Of course, you should know that he is generally credited as being the first person to successfully put a sound track on film.  He had also been responsible for early work with Marconi in the first transatlantic wireless radio wave communications in 1901, and successfully worked for the Russian Navy on the establishment of wireless communications for their fleet in 1904.  I remember the day we were invited to his house and he showed us the medal he received from the Czar of Russia for his achievements.

Can you imagine this, here we stand in 2012 and I am talking about conversations with a person who was doing pioneering work at the end of the 19th century.

As I got to know him better, my admiration of his achievements grew immensely.  I think the best way to communicate my experiences with him is to first cover his lifelong accomplishments, and then the content of the seminar I participated in, before continuing on to his contributions to humankind.

I'm gong to deal with this post differently than other posts. I am going to just post this part out now and then modify it as I collect my thoughts on the rest of the post.  If you want to add something about him (information about him, while available, is not the most detailed) just send an email or comment on it below and I will incorporate it, if appropriate.

I found a good biography on him in an article in Gazeta: Newsletter of the American Association of Polish-Jewish Studies, 2006 vol. 13, no. 3.

I have a copy of his book Outline of Zetetics somewhere around here. I will dig that out also. It has been more than a few years since I have looked in there. I notice that while Amazon still lists the book, they say that it is out of print and they do not have any copies for sale. Yet, when I did a search on , Amazon has one used copy at $150. I guess I was right that the book is a treasure.

Friday, November 30, 2012

Using the Internet as an Investigative Tool to Solve Crimes

I just read an article on about an amazing piece of investigative work performed on the internet to find some art thieves.  The interesting piece in the article is right down near the very end.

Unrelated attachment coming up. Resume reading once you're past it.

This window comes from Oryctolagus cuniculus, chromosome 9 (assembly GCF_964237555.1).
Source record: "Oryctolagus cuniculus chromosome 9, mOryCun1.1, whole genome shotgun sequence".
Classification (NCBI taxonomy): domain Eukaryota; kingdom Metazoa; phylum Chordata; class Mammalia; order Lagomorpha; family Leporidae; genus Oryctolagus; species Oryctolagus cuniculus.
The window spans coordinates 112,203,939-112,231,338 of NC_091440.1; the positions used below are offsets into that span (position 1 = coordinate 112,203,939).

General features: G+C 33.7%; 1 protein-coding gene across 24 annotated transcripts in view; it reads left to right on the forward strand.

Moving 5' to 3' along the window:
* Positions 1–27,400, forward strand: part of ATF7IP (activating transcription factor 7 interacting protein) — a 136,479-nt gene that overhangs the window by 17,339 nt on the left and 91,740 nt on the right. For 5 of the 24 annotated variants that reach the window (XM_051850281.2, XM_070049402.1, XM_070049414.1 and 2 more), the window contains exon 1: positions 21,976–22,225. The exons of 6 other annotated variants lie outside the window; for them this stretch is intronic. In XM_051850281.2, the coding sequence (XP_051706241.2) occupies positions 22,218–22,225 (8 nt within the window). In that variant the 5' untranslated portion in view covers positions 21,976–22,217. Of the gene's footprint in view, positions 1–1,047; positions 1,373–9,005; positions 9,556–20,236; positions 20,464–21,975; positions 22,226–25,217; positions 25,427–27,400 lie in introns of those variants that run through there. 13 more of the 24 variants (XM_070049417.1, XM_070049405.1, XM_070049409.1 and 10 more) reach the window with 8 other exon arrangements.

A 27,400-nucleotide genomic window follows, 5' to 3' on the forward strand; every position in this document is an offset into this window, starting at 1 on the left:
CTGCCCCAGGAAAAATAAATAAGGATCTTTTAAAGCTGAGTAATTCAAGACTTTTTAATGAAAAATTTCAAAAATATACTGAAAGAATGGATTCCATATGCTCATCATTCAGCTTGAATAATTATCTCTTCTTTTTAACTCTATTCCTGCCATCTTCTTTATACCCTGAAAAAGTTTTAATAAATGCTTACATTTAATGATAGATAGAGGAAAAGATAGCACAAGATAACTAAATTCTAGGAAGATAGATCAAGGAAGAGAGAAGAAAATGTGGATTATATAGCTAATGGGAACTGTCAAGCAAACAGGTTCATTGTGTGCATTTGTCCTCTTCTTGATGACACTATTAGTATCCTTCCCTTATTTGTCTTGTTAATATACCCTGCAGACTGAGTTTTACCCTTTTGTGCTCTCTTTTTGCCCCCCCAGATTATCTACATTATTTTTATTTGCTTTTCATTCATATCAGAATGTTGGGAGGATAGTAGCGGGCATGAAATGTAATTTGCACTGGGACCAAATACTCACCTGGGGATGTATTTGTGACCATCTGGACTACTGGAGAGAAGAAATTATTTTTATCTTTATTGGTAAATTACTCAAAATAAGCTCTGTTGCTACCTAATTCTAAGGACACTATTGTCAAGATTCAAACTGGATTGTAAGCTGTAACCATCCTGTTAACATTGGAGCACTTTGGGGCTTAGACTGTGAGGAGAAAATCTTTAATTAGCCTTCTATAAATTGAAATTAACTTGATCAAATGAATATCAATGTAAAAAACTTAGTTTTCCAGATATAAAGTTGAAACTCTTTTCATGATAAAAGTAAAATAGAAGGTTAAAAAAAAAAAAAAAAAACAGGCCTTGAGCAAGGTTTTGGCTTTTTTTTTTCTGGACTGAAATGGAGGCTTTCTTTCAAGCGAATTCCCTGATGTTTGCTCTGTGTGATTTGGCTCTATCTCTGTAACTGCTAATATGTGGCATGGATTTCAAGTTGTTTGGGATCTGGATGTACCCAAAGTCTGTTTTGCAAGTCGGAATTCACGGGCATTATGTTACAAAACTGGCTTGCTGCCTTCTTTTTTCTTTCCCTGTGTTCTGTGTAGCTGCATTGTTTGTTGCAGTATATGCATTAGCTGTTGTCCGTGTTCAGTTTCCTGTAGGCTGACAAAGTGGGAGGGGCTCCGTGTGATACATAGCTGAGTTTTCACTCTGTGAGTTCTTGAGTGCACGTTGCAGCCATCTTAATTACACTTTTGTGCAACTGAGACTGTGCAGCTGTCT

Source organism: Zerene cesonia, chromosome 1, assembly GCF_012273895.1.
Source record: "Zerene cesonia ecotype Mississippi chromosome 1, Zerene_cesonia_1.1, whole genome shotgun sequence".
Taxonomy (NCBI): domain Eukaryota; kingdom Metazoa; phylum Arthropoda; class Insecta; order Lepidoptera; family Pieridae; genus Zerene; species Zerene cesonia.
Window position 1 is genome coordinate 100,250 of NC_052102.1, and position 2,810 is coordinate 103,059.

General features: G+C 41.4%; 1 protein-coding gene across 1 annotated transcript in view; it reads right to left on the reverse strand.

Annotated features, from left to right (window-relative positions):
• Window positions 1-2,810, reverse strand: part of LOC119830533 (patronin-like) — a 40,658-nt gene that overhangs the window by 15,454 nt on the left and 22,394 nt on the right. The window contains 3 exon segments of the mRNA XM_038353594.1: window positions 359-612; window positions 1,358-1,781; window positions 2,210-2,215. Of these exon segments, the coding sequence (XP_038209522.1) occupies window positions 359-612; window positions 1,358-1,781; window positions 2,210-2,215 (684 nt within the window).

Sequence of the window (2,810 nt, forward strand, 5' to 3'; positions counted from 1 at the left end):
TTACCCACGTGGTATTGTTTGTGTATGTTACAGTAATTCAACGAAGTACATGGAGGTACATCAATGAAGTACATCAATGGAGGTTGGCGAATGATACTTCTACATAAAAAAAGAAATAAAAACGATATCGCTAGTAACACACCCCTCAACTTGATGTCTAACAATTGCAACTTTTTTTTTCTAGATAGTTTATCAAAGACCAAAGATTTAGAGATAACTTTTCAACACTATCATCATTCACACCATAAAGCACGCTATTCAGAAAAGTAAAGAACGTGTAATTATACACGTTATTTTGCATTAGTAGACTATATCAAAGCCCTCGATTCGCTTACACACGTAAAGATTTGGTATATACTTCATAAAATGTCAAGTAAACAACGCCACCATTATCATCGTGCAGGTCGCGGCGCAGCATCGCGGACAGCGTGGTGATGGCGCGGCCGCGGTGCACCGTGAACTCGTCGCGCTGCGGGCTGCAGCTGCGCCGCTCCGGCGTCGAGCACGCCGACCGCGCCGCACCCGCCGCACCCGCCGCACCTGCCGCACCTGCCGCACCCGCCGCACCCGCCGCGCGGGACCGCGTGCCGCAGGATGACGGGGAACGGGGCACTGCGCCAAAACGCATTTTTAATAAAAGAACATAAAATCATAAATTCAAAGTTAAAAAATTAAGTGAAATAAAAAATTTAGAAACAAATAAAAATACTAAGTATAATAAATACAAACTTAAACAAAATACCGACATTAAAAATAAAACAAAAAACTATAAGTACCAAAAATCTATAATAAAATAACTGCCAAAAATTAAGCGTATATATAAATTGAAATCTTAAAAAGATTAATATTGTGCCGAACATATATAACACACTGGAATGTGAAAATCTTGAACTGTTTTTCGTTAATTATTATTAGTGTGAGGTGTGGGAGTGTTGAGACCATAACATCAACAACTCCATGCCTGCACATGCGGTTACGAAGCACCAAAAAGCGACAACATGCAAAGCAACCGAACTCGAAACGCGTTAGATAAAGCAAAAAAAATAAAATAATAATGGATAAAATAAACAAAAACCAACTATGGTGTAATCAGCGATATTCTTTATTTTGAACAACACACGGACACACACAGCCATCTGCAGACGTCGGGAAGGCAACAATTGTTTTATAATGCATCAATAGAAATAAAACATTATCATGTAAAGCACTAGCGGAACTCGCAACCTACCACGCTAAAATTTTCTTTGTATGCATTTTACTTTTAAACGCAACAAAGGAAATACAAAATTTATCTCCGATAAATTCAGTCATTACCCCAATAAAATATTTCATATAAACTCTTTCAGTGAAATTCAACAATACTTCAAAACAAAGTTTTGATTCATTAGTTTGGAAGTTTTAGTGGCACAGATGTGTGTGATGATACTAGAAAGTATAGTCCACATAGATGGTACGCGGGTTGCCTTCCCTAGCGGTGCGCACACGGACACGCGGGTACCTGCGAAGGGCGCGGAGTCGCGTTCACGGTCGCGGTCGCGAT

To summarize the brilliant idea, Jefferey Gundlach, who seems to be this very rich financial genius, had a very extensive art collection at his home in Santa Monica.  In September of this year, thieves robbed more than $10 Million in artwork as well as his Porsche, wine, and watches.  As part of the artwork haul the thieves walked off with two works by his grandmother, who was an amateur painter.

The local police and the FBI were both brought in to investigate the crime.  A substantial reward was offered for the return of the stolen items.  Gundlach also gave the investigators a tip for solving the crime. He said that thieves would most likely do a Google search using his grandmother's name to find out more about the artist and the value of the stolen paintings.  He suggested they check the Internet to see if anyone had googled the name.  As it turned out there were exactly two such searches -- one by him and one by the thieves.  The thieves were arrested and all the artwork was recovered.

This story shows true brilliance by Gundlach. My hat is off to him on the idea to look for the thieves in this way.

All this elation should be tempered with the most obvious implications of what happened here.
Obviously, Google provided the information to the authorities. I am assuming they had a search warrant of some sort to get access to the information. It raises the alarm that anything you may do on the internet may be dissected by the government (or for that matter, even by corporate entities) for all sorts of reasons having nothing to do with crime.  Sort of like Big Brother watching over your thoughts, don't you think?  I read the other day that Facebook is now going to be selling personal information that they have collected.  I suspect that we have not seen what the future holds for us in this arena yet. [Note: interestingly, I received an email today that was clearly initiated by the sale of information on my Facebook page to a commercial entity.]